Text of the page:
Write What You Want

A few years ago, I belonged to an online writers’ group where I posted The Claiming Words for critique. For the most part, I received good feedback, but there was one review that really got to me. Good reviews can make you smile all day, but bad reviews tend to revisit you, playing in your head every time you’re feeling insecure. The reviewer criticized my main character for being too Bella-like and then “complimented” me for even attempting to write a YA vampire novel in such an over-saturated market. My mind immediately skipped over the fact that there are no vampires in the book and instead replayed all the negative things he said about the book. Was my character too weak? Was my book totally lame? Nevermind all the nice things reviewers said–I couldn’t stop thinking about the bad review.

Fast forward a couple of years and The Claiming Words is published, though not exactly taking the publishing world by storm. But, that’s okay. There are people who have read and enjoyed it. More importantly, I enjoyed writing it.

Let’s face it–there’s always going to be someone who doesn’t like your book. Agents and publishers will reject it. Readers will criticize it. Even your own family members will tell you they don’t want to read it because they don’t read fantasy or young adult or romance or whatever. Someone will always be around to tell you your romance is too drippy, your erotica too smutty, your YA too immature, your fantasy too lame, your science fiction too implausible, and your literary fiction too pretentious.

If you can’t please everyone, you might as well make yourself happy.

Trends come and go, sometimes so quickly it’s hard to keep up. If you’re scrambling to cash in on the latest craze, you’re taking a risk because by the time you’ve finished your novel, teen-vampire-zombie-post-apocalyptic-romance might not be popular any more. Even if it is, your book still might not sell. Some authors say it’s only the lucky ones who become blockbuster bestsellers. Others say it’s all about hard work. Well, I say there’s no substitute for passion. Readers can tell whether or not you’re passionate about what you’re writing.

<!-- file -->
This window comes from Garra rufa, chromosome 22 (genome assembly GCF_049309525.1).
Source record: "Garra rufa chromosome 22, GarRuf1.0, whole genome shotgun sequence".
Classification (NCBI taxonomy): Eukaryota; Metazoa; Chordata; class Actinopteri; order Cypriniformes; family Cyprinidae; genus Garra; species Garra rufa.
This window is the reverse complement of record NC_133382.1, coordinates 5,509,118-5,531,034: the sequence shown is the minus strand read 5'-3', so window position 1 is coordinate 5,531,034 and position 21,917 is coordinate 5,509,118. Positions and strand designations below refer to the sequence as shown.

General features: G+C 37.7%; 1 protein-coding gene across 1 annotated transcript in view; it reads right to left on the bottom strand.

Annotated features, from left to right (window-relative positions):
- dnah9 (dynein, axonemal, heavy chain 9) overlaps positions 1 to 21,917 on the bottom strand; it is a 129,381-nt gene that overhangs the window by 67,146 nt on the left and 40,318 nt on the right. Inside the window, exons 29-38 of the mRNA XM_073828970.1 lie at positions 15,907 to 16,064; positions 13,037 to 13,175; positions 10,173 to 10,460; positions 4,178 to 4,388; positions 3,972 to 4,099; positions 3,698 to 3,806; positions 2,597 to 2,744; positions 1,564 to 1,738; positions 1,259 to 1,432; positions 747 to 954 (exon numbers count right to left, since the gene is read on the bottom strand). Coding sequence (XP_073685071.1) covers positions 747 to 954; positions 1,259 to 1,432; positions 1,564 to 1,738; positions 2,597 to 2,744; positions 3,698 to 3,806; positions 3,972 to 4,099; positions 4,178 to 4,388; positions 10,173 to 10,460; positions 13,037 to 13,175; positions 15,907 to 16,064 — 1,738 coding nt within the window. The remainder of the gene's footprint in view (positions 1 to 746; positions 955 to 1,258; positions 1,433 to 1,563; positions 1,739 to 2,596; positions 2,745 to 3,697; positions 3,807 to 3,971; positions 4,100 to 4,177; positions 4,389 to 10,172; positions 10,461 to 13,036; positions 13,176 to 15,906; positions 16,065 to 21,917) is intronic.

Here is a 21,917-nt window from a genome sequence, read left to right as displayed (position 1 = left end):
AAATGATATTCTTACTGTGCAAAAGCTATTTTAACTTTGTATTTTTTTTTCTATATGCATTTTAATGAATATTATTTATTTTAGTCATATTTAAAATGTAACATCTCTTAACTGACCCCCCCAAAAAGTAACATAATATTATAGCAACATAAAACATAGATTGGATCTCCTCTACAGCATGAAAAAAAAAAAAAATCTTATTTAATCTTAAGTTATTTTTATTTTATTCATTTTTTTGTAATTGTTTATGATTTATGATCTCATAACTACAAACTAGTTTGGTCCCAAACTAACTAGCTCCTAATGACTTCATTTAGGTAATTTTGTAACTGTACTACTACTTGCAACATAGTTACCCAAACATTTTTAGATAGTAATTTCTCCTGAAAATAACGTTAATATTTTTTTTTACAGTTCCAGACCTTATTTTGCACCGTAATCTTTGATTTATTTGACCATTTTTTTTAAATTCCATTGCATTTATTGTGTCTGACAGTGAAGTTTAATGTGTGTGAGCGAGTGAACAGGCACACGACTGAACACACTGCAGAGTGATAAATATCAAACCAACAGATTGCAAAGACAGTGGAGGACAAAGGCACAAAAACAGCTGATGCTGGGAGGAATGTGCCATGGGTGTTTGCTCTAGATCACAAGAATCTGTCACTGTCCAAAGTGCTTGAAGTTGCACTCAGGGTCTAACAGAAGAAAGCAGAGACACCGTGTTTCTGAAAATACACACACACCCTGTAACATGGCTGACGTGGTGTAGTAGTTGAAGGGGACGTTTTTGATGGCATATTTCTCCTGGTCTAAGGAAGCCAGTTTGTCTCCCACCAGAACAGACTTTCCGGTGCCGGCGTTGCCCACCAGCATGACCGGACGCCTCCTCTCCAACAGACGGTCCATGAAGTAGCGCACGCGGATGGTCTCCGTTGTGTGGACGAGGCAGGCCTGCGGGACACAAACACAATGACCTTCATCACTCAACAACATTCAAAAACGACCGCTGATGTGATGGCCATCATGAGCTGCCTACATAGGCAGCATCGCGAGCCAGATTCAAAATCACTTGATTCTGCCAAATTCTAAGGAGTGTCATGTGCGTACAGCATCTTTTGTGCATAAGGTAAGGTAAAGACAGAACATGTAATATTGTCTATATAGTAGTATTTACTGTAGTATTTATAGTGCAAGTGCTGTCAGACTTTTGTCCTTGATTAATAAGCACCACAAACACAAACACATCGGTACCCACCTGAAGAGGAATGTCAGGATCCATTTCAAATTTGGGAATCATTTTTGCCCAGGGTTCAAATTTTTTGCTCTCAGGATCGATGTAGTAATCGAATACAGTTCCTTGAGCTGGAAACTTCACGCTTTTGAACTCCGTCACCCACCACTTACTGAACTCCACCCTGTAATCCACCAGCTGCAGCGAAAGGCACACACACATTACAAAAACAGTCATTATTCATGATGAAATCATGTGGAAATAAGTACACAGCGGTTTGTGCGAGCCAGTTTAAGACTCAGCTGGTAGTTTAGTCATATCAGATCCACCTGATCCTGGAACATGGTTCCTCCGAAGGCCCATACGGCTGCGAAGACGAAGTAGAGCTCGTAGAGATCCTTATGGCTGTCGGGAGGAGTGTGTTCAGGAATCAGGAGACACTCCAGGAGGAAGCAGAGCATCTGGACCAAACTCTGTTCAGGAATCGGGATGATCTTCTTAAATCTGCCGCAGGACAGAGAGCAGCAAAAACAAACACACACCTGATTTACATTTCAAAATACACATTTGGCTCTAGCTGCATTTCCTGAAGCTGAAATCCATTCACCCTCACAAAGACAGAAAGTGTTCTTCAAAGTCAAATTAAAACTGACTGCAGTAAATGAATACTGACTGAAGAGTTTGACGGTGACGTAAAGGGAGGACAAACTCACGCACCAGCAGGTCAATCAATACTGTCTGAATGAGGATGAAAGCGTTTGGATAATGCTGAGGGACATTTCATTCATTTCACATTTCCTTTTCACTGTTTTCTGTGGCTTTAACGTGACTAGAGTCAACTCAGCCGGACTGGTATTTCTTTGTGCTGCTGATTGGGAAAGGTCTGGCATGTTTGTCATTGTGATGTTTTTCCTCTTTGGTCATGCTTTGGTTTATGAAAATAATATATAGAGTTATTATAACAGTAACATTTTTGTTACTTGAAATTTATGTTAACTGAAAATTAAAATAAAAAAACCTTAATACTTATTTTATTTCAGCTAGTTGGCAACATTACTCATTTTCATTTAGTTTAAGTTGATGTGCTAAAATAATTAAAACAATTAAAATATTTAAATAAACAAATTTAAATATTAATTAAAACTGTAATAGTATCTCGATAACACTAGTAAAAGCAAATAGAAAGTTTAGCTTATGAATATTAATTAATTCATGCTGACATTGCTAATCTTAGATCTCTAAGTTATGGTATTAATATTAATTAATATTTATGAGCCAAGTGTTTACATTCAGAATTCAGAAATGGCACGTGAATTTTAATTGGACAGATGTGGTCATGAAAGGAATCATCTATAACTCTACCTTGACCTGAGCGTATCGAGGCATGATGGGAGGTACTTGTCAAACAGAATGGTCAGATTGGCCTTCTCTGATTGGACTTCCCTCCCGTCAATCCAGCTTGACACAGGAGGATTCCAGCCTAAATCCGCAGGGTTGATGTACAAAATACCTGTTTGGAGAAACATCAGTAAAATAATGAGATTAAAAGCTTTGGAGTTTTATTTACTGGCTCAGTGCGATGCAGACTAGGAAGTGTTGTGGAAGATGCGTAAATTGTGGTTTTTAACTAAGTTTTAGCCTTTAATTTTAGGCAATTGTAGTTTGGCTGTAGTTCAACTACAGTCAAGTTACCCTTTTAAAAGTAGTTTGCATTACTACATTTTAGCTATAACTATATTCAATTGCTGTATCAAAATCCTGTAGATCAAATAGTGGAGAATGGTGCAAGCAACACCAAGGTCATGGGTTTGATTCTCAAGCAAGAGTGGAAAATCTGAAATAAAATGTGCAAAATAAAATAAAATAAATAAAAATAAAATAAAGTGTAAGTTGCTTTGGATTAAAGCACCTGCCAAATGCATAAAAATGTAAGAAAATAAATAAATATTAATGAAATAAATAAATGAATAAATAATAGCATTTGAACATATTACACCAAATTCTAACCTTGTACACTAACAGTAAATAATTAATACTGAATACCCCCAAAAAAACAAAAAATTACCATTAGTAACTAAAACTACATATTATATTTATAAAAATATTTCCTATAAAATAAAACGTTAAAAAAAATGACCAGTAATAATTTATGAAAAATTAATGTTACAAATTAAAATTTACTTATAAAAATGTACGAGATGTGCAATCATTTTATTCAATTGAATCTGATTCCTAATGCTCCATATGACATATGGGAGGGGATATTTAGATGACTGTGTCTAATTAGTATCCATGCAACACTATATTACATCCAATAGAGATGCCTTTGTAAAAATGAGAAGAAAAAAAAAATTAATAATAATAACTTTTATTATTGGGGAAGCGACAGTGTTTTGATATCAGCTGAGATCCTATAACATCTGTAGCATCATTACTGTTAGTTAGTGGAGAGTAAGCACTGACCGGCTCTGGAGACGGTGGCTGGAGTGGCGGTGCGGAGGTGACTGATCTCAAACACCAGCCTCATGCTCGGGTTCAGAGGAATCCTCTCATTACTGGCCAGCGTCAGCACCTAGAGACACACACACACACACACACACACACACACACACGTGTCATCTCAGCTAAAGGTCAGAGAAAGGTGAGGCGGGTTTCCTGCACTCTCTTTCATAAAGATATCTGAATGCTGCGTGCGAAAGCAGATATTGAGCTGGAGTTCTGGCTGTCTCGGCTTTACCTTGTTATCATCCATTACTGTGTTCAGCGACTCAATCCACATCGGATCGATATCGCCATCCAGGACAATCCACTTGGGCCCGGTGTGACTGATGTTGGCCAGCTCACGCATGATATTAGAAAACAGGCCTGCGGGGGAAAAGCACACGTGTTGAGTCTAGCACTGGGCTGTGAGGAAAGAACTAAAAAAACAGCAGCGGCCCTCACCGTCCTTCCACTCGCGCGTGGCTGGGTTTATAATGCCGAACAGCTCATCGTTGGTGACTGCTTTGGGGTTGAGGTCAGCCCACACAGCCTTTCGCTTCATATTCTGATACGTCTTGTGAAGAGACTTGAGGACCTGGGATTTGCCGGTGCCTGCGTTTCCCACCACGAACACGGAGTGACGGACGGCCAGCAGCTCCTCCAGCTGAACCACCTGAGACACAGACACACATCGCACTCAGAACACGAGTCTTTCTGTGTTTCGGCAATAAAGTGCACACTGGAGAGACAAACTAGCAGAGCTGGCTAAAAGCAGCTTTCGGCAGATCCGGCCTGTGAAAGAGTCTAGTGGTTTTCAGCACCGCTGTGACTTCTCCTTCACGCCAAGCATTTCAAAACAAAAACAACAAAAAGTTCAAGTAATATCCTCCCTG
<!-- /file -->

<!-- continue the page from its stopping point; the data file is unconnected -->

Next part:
When I was active on the online writing site, I read hundreds of unpublished manuscripts. It wasn’t unusual for me to fall in love with a story that was structurally imperfect. If the story was good and the characters were likable–if I could feel the author’s passion for the story–I could forget about a few grammatical errors. There were many books I read which were edited to perfection. The author followed all the “rules,” but for some reason, I didn’t connect with the story. Oftentimes, I felt like I should like the story–it was my preferred genre, it was well-written, the plot was fantastic–but there was something missing. Passion.

If you’re passionate about the book you’re writing and you put your heart and soul into it, you’ll find an audience. Even if you’ve written in a sub-genre that was last year’s craze, who’s to say there isn’t still a hardcore group of readers yearning to read a book just like yours? Who’s to say your genre won’t be popular again next year or the year after that? If you’ve written an innovative book, maybe it will be the beginning of the next big trend.

You can’t predict trends. You can’t control the publishing industry. You can’t make everyone like your book. But, you can write what you’re passionate about. You can make yourself happy. You deserve to be happy, so write what YOU want!


10 thoughts on “Write What You Want

  1. “Someone will always be around to tell you your romance is too drippy, your erotica too smutty, your YA too immature, your fantasy too lame, your science fiction too implausible, and your literary fiction too pretentious. If you can’t please everyone, you might as well make yourself happy.” Truer words were never spoken!

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  2. Read this this morning, nodded in agreement and forgot to leave a comment. You’ve hit it spot on. Makes me think of those very well thought of historical novels, so intensely accurate that they read like an encyclopaedia entry.

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  3. Tricia…

    I really agree with your insights here

    I have found that your post is witty and quite ironic too.
    Regarding this last factor I particularly enjoy this excerpt:

    “Trends come and go, sometimes so quickly it’s hard to keep up. If you’re scrambling to cash in on the latest craze, you’re taking a risk because by the time you’ve finished your novel, teen-vampire-zombie-post-apocalyptic-romance might not be popular any more”.

    To find an audience… Well It could take a writers years, right?.
    Maybe as you have well pointed above as trends use to change and are not predictable… The best thing that could happen to a writer would be to avoid static literary labels (as regard to genres, audience and so on).

    I love the final paragraph of your post. It is snappy & so true!

    “You can’t control the publishing industry. You can’t make everyone like your book. But, you can write what you’re passionate about. You can make yourself happy. You deserve to be happy, so write what YOU want!”…

    Thanks for sharing.

    Regards, Aquileana 🙂

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  4. You post cheered me this morning, reminding that I’m not alone in my obstinate passion for the organic process of writing. Haven’t dared to say this before, but in my heart I know – I write for my own pleasure. This is not to say that I won’t feel very pleased when my books find a readership.

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